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Oncotarget. 2018 May 1;9(33):22872-22885. doi: 10.18632/oncotarget.25089. eCollection 2018 May 1.

SRC/ABL inhibition disrupts CRLF2-driven signaling to induce cell death in B-cell acute lymphoblastic leukemia.

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Department of Pediatrics, Bass Center for Childhood Cancer and Blood Disorders, Stanford University, Stanford, CA, USA.
M. Tettamanti Research Center, Pediatric Clinic, University of Milano Bicocca, Monza, Italy.
Cancer Research Center, Sheba Medical Center, Ramat Gan, Israel.
Laboratory of Onco-Hematology, Department of Women's and Children's Health, University of Padova, Padova, Italy.
Leicester Drug Discovery & Diagnostic Centre, University of Leicester, Leicester, United Kingdom.
Biostatistics and Clinic Epidemiology Center, University of Milano Bicocca, Monza, Italy.
Ernest and Helen Scott Haematological Research Institute, University of Leicester, Leicester, United Kingdom.
Baxter Laboratory in Stem Cell Biology, Department of Microbiology and Immunology, Stanford University, Stanford, CA, USA.
Department of Pediatrics, ASST-Monza, Ospedale San Gerardo/Fondazione MBBM, Monza, Italy.


Children with B-cell precursor acute lymphoblastic leukemia (BCP-ALL) overexpressing the CRLF2 gene (hiCRLF2) have poor prognosis. CRLF2 protein overexpression leads to activated JAK/STAT signaling and trials are underway using JAK inhibitors to overcome treatment failure. Pre-clinical studies indicated limited efficacy of single JAK inhibitors, thus additional pathways must be targeted in hiCRLF2 cells. To identify additional activated networks, we used single-cell mass cytometry to examine 15 BCP-ALL primary patient samples. We uncovered a coordinated signaling network downstream of CRLF2 characterized by co-activation of JAK/STAT, PI3K, and CREB pathways. This CRLF2-driven network could be more effectively disrupted by SRC/ABL inhibition than single-agent JAK or PI3K inhibition, and this could be demonstrated even in primary minimal residual disease (MRD) cells. Our study suggests SCR/ABL inhibition as effective in disrupting the cooperative functional networks present in hiCRLF2 BCP-ALL patients, supporting further investigation of this strategy in pre-clinical studies.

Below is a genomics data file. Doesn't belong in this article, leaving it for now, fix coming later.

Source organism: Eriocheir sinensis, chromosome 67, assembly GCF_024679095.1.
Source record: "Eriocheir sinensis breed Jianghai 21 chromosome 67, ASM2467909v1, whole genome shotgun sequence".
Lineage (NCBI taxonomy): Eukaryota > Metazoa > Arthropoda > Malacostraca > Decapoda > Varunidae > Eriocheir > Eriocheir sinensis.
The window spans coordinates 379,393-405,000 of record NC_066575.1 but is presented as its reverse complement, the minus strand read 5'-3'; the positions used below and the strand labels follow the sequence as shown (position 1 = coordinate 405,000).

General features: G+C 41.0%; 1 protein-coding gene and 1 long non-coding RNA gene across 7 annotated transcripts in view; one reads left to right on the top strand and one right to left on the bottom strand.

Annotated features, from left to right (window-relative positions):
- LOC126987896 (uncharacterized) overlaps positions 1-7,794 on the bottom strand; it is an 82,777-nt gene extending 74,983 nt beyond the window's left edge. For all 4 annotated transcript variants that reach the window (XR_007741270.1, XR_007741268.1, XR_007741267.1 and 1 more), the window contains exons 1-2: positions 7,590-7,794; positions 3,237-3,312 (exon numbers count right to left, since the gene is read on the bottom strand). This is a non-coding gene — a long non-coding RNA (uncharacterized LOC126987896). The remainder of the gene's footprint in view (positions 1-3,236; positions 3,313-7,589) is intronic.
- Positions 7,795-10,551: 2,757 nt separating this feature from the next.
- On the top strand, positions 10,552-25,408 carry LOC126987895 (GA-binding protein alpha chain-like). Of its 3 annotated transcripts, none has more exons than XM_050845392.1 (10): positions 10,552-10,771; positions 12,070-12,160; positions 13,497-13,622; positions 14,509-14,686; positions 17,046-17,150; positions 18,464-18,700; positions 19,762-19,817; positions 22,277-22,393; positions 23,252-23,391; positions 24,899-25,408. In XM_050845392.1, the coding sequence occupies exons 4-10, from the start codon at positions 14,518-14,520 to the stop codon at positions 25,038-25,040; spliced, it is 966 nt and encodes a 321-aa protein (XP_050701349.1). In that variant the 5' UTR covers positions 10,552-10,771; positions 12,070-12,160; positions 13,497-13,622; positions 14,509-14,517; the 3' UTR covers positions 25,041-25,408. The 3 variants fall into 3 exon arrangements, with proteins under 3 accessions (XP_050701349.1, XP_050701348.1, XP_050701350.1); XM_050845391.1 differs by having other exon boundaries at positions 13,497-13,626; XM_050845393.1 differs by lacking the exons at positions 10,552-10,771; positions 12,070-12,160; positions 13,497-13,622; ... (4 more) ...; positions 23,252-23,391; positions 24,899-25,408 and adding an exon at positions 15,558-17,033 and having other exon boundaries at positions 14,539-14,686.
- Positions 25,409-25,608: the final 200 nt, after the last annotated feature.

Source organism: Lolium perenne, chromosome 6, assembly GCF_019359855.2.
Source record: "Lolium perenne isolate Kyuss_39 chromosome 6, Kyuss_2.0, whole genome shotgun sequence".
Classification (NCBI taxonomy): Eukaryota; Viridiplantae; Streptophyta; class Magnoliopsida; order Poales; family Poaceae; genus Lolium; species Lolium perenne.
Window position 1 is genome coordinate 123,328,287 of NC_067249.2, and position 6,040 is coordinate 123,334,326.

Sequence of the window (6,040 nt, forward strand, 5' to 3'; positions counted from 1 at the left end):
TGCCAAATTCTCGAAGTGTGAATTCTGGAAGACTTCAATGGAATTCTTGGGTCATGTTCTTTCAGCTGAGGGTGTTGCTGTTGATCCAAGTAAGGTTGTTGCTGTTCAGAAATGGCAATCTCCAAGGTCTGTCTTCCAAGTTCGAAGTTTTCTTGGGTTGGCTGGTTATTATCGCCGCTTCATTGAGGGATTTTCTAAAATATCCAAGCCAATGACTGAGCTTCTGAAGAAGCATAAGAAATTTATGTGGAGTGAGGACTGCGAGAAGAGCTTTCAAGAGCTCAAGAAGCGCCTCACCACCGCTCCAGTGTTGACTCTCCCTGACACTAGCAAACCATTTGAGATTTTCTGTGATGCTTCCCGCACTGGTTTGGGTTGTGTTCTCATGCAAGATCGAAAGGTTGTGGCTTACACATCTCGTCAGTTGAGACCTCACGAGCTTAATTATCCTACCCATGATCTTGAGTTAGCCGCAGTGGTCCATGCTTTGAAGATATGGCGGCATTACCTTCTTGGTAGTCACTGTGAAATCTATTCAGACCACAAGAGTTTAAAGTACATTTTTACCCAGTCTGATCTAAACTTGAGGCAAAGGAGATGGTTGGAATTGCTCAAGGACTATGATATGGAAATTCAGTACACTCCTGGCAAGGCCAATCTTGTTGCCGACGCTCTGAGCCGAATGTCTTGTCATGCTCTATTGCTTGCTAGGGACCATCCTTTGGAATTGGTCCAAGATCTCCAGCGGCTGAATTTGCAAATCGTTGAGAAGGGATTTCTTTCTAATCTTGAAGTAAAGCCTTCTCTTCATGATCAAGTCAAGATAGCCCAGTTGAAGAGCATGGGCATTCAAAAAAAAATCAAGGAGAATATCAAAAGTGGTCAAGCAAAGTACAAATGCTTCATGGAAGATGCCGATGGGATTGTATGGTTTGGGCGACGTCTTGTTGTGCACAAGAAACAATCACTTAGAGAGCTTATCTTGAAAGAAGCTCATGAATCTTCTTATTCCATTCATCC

acute lymphoblastic leukemia; cell signaling; mass cytometry; minimal residual disease; signal transduction inhibitors

Conflict of interest statement

CONFLICTS OF INTEREST G.P.N. is a paid consultant for Fluidigm, the manufacturer that produced some of the reagents and instrumentation used in this manuscript. All other authors declare nothing to disclose.

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